See How They Run, a murder mystery set in 1950s London, is a little too self-assured. Its opening monologue complains that murder mysteries are too samey: “you’ve seen one, you’ve seen ‘em all.” But this one? This one is different, see; it knows it’s too samey. It’s got layers on layers of self-reference—the victim is the director of a film adaptation of The Mousetrap, an Agatha Christie murder mystery based on true events. How meta and subversive of me, says See How They Run.

Before long, it’s clear that the movie’s brand of satire is “point out the overdone thing we’re doing,” which isn’t particularly funny or insightful. In one scene, following a series of flashbacks, the screenwriter of the Mousetrap adaptation explains his distaste for flashbacks, remarking that they’re just as bad as cutting to three weeks later. I’ll give you zero guesses as to what happens next. That lazy obviousness doesn’t end with the film’s satire. As a sendup, it’s anemic; as an imitation, it’s pale.

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Given its smarmy remarks that it’s not like other whodunits, you’d expect the film to at least nail the basics, but it flounders from the ground up. Sam Rockwell’s inspector, half of a detective duo with Saoirse Ronan constable, is a confoundingly boring protagonist. He’s such a non-character that not even Rockwell can bring him to life. Oscillating tediously between tired, world-weary, and—if a third thing could be said about him—responsive to stimuli, the inspector doesn’t have much of an arc. He has flaws that mildly annoy some characters, but there’s not enough resolution to, trouble with, or jokes about those flaws to make them feel anything but stapled on. Ronan’s character is just as thin, but her bumbling sidekick routine is at least amusing. Together, they’re half a compelling protagonist.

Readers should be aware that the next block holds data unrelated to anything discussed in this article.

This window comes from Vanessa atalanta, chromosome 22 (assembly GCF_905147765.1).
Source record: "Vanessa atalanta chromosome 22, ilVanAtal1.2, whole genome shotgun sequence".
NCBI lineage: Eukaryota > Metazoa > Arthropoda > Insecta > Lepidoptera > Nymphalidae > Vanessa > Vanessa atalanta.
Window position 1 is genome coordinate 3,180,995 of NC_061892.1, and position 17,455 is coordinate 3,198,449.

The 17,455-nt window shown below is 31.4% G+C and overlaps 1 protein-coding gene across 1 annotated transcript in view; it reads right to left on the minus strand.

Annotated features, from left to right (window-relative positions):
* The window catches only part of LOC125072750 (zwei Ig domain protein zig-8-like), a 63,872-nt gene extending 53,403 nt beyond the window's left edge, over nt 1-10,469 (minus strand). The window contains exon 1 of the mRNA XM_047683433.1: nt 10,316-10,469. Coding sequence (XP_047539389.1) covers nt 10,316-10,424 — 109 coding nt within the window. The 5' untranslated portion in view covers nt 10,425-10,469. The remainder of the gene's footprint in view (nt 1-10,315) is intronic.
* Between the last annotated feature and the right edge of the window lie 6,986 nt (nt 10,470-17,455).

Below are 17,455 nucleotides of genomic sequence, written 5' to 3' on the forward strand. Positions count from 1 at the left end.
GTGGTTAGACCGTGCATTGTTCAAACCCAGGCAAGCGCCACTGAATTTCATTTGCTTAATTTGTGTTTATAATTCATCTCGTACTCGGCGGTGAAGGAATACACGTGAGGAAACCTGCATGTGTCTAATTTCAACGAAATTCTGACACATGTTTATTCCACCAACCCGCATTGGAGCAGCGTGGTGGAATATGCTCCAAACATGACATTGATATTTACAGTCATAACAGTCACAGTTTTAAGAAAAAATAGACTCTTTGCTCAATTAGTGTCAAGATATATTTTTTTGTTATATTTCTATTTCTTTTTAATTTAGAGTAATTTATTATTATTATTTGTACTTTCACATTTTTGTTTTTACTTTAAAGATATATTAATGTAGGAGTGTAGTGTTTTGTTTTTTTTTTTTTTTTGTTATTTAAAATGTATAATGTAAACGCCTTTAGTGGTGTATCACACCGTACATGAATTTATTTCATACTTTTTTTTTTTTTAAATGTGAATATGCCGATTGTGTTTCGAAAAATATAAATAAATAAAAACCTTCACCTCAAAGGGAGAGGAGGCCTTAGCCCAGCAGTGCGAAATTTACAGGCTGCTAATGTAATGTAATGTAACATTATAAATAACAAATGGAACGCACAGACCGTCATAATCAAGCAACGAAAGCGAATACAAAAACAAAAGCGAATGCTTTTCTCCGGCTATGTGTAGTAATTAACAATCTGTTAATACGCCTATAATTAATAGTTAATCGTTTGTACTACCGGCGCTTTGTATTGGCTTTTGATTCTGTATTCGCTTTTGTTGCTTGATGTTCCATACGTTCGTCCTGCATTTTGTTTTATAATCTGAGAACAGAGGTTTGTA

At more of an amble than a run, the film plods through a slipshod, stop-start structure that rarely gets going. After the winking opening monologue, it presents a series of obvious red herrings with no clues to distract from, going through the detective motions before contriving its way into a reveal without buildup or precedent. It shows most of its cards too early and pulls the final one from a place indiscernible until that very moment. In other words, the murder mystery isn’t mysterious—it’s a whodunit that doesn’t beg the question of who did it. Its perfunctory flourishes don’t mesh. The same could be said of its style: lots of split screen and stagey wide shots that change up the viewing experience without augmenting the mood.

The screenplay, though workmanlike and technically effective, just isn’t fun enough to stitch the film together. Too many exchanges move at a languid comic pace, imploring through awkward silence for a tighter, funnier edit. Trailers for the film, which move with much lighter feet, realize its potential more fully. At feature length, you’ll at least have time to take in the 50s production design, a consistent highlight in an inconsistent land.

Like Guy Ritchie’s The Gentlemen before it, See How They Run is a metafictional genre playground that needs a more considered movie inside it. Little is overtly awful, but at less than the sum of its below-average parts, it can be a bit of a miserable sit.